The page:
The wooden belfry, which gives it a romantic look, is probably a result of its Hussite origin.
The church was built sometime in the 12th century, i.e. about 300 years before the arrival of mugging hordes from Bohemia. The Hussite tradition may have its origin in the presence of a garrison in nearby Topoľčany. Coincidentally, Bánovce was given as a pawn to a noble family from Košeca and Lieskovec, and later to their descendent, Ján Ludanický. As this nobility made no secret of its positive relation towards the Hussite movement, and even openly supported it, it’s no surprise that the theory of the connection between the church and the Hussites has lingered.
The Hussite presence in the Bánovce area can be traced to approximately the first half of the 11th century. These heretics where not the first intruders, though, who threatened the town. In 1241, Tartar units crossed this region during their short but destructive invasion of Hungary.
In 1505, an entourage of Ottomans passed through Bánovce. Locals did not have to fear them though, as they were captives given as a gift to Duke Sigismund Jagiellon from his brother, Hungarian king Władysław Jagiellon.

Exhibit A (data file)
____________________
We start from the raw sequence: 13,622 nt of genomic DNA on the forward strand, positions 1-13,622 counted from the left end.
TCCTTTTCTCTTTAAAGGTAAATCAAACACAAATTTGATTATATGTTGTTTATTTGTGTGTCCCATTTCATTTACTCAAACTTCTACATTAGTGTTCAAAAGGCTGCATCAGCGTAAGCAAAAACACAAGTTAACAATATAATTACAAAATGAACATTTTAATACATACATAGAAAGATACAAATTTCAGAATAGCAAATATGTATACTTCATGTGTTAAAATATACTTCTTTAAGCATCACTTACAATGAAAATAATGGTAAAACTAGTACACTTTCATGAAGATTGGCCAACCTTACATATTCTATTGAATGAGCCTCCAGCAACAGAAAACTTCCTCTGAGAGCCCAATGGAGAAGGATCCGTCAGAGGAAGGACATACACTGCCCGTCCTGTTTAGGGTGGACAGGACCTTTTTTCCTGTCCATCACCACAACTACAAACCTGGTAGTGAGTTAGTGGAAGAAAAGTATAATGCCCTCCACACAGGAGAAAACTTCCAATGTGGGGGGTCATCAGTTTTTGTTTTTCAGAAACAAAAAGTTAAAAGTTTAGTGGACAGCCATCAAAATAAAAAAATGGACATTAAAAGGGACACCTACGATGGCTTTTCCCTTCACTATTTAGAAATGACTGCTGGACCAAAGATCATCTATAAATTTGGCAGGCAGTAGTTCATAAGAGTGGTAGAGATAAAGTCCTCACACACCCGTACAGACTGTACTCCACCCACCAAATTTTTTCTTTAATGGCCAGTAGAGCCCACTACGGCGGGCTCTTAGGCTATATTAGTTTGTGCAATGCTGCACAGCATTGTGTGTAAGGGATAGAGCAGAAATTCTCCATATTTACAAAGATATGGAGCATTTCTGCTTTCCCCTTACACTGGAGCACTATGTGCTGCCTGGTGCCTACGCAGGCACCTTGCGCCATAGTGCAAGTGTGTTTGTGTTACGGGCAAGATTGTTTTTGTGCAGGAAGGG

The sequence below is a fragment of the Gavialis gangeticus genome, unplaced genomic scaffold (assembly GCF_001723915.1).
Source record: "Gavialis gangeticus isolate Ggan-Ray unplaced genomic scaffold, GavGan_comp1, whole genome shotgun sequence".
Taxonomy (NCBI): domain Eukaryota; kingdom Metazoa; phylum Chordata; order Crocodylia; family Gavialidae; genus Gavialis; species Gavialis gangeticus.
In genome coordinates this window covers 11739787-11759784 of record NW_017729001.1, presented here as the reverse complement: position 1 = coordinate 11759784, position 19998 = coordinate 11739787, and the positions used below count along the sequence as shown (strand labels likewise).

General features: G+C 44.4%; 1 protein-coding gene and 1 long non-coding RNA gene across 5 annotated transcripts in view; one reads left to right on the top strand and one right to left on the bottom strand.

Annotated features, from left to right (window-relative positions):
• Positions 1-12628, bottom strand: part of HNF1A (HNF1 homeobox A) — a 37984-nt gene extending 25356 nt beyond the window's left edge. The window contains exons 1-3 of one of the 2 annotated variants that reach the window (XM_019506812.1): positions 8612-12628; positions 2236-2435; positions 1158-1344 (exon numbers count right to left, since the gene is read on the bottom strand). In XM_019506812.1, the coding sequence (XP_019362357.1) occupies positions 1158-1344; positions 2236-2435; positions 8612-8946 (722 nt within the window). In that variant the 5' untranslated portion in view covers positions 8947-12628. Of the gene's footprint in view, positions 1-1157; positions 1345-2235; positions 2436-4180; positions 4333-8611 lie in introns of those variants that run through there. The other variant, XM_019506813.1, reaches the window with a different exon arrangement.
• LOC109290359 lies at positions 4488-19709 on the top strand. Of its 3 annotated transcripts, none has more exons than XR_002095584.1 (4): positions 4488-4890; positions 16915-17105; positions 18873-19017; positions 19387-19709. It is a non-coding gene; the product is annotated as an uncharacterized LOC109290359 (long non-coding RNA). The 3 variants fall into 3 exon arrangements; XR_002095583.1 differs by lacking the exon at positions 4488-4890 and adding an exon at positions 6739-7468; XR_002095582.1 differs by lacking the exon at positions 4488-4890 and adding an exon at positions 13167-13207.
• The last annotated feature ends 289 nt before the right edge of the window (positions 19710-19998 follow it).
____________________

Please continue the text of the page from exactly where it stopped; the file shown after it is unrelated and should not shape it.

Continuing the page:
About 150 years later, the Ottomans were much more turbulent. In 1663, a huge Ottoman army appeared heading towards the Váh region, Považie. A sad monument commemorating this event is the grave of priest Ján Crispich, just next to the church door. The ill-fated priest tried in vain to escape the attackers, but the Ottomans caught and killed him.
The name of the town is also worth noticing. Its first part, Bánovce, comes from the Pannonian Avars’ word Bojan, meaning an administrator or a governor. The name meant that it was a village of Bojan’s people. The Slavonic name of the river, Bebrava, could be translated as Beavers’ River. Thus, the name of Bánovce nad Bebravou means Bojan’s people above the Beaver River.
The postcard of the Bishop’s church, St. Nicholas, stems from the beginning of the 1920s.